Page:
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Smoking for Jesus’ Black History Month event highlights artistic contributions


KINGSLAND— When Joan Lawrence of the Smoking for Jesus school began putting together the campus’ upcoming Black History Month program, she hoped her students and attendees would take away more than just a history lesson.

“I hope that they will be inspired,” she said. “Maybe even go into the arts.”

The program is 7 p.m. Feb. 26 at the Smoking for Jesus church, 1804 FM 2342 about a mile north of the RR 1431 intersection. This year’s program features African-American artists — who are also Christian artists, Lawrence pointed out.

“Our goal is to make black history relevant to our students,” she said. “There’s really not much written in textbooks about some of the major African-American figures. We want the students to learn that they can connect and relate to these people.”

Lawrence does a tremendous amount of research herself on the subject. It’s not always easy, she admitted, because she’s not only trying to gather information on African-American artists, but Christian ones. But the rewards, are, well, what she hears in the students’ voices or sees in their faces when they make that connection with one of the people they’re studying.

One of the singers the program is highlighting is Mahalia Jackson, considered the queen of gospel music. Lawrence recalled hearing and even seeing Jackson perform in the past.

Lawrence selected a young girl to perform one of Jackson’s songs during the program. During rehearsals, Lawrence noticed there was just something missing from the youth’s rendition.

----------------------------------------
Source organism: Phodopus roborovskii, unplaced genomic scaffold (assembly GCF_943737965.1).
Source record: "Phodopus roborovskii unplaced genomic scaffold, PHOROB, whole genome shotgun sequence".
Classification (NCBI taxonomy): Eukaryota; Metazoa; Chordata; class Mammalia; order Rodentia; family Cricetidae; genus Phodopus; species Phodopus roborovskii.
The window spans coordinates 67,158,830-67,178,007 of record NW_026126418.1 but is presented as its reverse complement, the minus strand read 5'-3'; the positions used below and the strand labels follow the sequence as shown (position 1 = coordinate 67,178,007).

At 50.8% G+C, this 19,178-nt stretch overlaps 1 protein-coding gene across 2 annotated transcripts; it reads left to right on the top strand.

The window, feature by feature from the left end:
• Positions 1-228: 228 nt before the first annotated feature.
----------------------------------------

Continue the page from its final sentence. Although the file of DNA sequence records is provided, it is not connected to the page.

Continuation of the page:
So she explained to the child that, whenever Jackson sang, it always came from the heart.

The child continued to work at the song.

“Yesterday (Feb. 10), I looked at the little girl and smiled because she was feeling the song in her heart and it was coming through in how she sang,” Lawrence said.

Along with singing, people will enjoy readings, dance and music. Other artists that will be featured during the program include writer Zilpha Elaw, poet Phillis Wheatley and musician Thomas Dorsey.

Dorsey is considered the father of gospel music since he’s credited with creating the form.

Lawrence said about 50 youth from pre-kindergarten through middle school as well as some older teens will participate in the program. Lawrence hopes the youth, as they study the artists, will learn not only who they were but what they endured.

“For most of black artists, it was really a struggle because they were African-American,” Lawrence said. “When you look at their lives and what they went through, it looked insurmountable. But they were Christians, and God brought them through.”

As for the audience, Lawrence hopes people of all backgrounds and races will attend.

“It’s very important that we communicate with each other and learn from each other,” she said. “I hope the program will inspire some of (the audience) to study black history more. There are some many interesting and inspiring black history figures who have wonderful stories. We just need to hear them.”

Call (512) 756-1712 for more information.